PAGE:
This Resource Center was made possible through funding from the Lasdon Foundation.

Last updated October 2014

about

ADHD Resource Center ImageAttention Deficit/Hyperactivity Disorder (ADHD) is a condition which includes difficulties with attention, increased activity, and difficulties with impulsivity. Estimates show that between 3 and 7 percent of school-aged children and about 4 percent of adults have ADHD. It is usually first identified when children are school-aged, although it also can be diagnosed in people of all age groups. In an average classroom of 30 children, research suggests that at least one will have ADHD.

No single biological cause for ADHD has been found. But most research points to genes inherited from parents as the leading contributor to ADHD. ADHD often runs in families.

The good news is that there are safe and effective treatments for children and adolescents with ADHD. Treatment is most effective when it begins early and when intervention is individualized to the needs of the child.

Choose a topic:

Glossary of Symptoms: ADHD

frequently asked questions
  1. What is ADHD?
  2. How common is ADHD?
  3. What causes ADHD?
  4. Common signs and symptoms of ADHD?
  5. What are the types of treatment for ADHD?
  6. When is it okay to stop taking ADHD medication?
  7. What are the consequences of untreated ADHD?

 

(back to top)

facts for families

AACAP's Facts for Families provide concise up-to-date information on issues that affect children, teenagers, and their families. Below are links to Facts for Families with information that may be useful to families of children with ADHD.

ADHD Resource Center ImageChildren Who Can't Pay Attention/Attention-Deficit/Hyperactivity Disorder

Children With Oppositional Defiant Disorder

Conduct Disorder

Children with Learning Disabilities

Psychiatric Medication for Children & Adolescents: Part 1 - How Medications are Used

Psychiatric Medication for Children & Adolescents: Part 2 - Types of Medications

Psychiatric Medication for Children & Adolescents: Part 3 - Questions to Ask

The Anxious Child

The Depressed Child

Bipolar Disorder in Children & Teens

Bullying

Children Who Steal

Disruptive Mood Dysregulation Disorder

Tic Disorders

Fighting and Biting

Services In School For Children With Special Needs: What Parents Need To Know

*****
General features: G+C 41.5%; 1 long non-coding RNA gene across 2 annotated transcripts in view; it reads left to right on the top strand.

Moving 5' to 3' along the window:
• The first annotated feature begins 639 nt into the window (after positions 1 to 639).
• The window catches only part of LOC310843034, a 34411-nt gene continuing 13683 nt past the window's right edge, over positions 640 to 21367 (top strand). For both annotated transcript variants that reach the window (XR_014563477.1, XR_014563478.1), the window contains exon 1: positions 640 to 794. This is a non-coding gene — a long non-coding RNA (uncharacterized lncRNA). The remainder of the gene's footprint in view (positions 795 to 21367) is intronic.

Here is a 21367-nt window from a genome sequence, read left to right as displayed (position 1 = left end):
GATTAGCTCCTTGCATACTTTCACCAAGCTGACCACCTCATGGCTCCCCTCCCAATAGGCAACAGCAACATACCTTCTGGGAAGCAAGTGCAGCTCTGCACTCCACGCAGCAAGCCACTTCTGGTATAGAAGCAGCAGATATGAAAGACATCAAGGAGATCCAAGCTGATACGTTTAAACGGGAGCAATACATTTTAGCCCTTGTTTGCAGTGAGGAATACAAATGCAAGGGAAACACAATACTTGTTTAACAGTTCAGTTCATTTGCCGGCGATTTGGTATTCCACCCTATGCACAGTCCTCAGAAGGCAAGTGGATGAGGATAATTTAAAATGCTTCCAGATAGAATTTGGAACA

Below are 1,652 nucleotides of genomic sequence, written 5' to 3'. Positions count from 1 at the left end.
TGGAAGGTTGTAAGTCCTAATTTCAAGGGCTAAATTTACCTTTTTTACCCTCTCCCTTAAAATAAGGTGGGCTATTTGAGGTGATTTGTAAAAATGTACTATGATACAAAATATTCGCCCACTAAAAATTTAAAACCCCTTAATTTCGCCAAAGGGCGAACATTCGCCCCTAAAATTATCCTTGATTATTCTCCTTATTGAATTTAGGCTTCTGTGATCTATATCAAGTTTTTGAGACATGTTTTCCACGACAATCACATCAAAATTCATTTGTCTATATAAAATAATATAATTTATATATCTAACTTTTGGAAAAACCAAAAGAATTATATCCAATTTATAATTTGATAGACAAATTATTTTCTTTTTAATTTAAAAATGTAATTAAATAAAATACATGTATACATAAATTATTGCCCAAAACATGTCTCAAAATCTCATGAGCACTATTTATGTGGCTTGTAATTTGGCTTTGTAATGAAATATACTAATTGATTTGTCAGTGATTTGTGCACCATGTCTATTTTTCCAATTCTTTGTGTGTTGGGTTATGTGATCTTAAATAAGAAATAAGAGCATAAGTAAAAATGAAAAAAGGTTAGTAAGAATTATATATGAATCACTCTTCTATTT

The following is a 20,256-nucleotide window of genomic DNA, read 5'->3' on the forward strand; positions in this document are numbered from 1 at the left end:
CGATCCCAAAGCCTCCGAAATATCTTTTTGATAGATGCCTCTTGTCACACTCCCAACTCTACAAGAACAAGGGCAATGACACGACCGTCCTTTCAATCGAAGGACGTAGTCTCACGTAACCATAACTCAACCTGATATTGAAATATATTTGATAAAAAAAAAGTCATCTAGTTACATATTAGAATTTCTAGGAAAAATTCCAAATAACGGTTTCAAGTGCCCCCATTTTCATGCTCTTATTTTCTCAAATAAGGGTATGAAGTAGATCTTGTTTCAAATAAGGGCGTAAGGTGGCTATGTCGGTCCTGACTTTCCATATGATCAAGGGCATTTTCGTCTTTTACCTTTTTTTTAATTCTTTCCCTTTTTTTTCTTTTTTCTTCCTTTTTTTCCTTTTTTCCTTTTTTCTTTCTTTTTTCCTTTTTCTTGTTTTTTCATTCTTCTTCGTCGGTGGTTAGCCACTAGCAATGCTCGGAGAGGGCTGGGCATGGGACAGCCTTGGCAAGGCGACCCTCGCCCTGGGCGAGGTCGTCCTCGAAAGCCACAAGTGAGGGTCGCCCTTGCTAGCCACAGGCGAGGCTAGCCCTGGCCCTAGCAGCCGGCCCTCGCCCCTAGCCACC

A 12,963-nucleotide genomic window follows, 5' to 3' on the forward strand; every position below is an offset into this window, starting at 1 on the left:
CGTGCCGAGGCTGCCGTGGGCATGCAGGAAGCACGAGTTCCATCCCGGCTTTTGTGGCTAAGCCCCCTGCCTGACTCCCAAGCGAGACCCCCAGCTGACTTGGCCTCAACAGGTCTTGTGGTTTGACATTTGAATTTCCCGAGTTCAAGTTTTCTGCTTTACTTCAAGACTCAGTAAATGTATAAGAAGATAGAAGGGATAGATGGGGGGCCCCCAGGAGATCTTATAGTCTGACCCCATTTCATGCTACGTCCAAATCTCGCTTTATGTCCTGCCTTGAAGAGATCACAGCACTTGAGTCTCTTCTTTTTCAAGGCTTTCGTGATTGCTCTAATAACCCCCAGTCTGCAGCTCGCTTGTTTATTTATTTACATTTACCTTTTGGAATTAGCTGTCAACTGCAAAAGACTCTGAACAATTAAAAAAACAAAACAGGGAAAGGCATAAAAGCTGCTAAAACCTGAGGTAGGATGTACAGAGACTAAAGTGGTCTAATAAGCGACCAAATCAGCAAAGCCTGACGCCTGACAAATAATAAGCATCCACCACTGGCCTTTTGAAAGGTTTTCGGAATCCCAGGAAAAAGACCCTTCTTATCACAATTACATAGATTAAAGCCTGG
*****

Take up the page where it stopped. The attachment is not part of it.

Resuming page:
(back to top)

video clips

ADHD: A Guide for Families
Many children have restless behaviors that are typical of ADHD. When fidgeting, poor concentration, or impulsiveness begins disrupting performance in school, at home, or in relationships with other children, the cause might be ADHD. To be a good advocate for your child, you need to learn as much as you can about ADHD.

 

 

 

 

 

 

 

 

 

 

The following are chapters from the ADHD: A Guide for Families book:

What is ADHD?
How common is ADHD?
Common Signs and Symptoms
Getting Treatment
Supporting School Success
The Teenage Years
Working Together
Resources

 

(back to top)

clinical resources

Practice Parameters

AACAP's Practice Parameters for the Assessment and Treatment of Children and Adolescents with Attention-Deficit/Hyperactivity Disorder aids mental health professionals and physicians in their clinical decision making. The Practice Parameters show the best treatment options available to families living with childhood and adolescent mental illness.

Practice Parameter for the Assessment and Treatment of Children and Adolescents with Attention-Deficit/Hyperactivity Disorder

Information about Choices in Psychotherapy Treatment

Treatment for ADHD comes in the form of medication and psychotherapy treatment. Both can be important elements of a comprehensive treatment plan. There are several psychotherapies that are helpful for children with ADHD. We have the most evidence that cognitive-behavioral therapy (CBT) and behavioral management techniques can be helpful for children with ADHD.

To learn more about the types of psychotherapy that are available to help children and adolescents with mental illness, click here.

Information about Choices in Medication

Parents who have a child or adolescent with ADHD, or any mental health condition, are often left facing difficult decisions regarding medication.

To learn more about how psychiatric medication is used to treat children and adolescents, click here.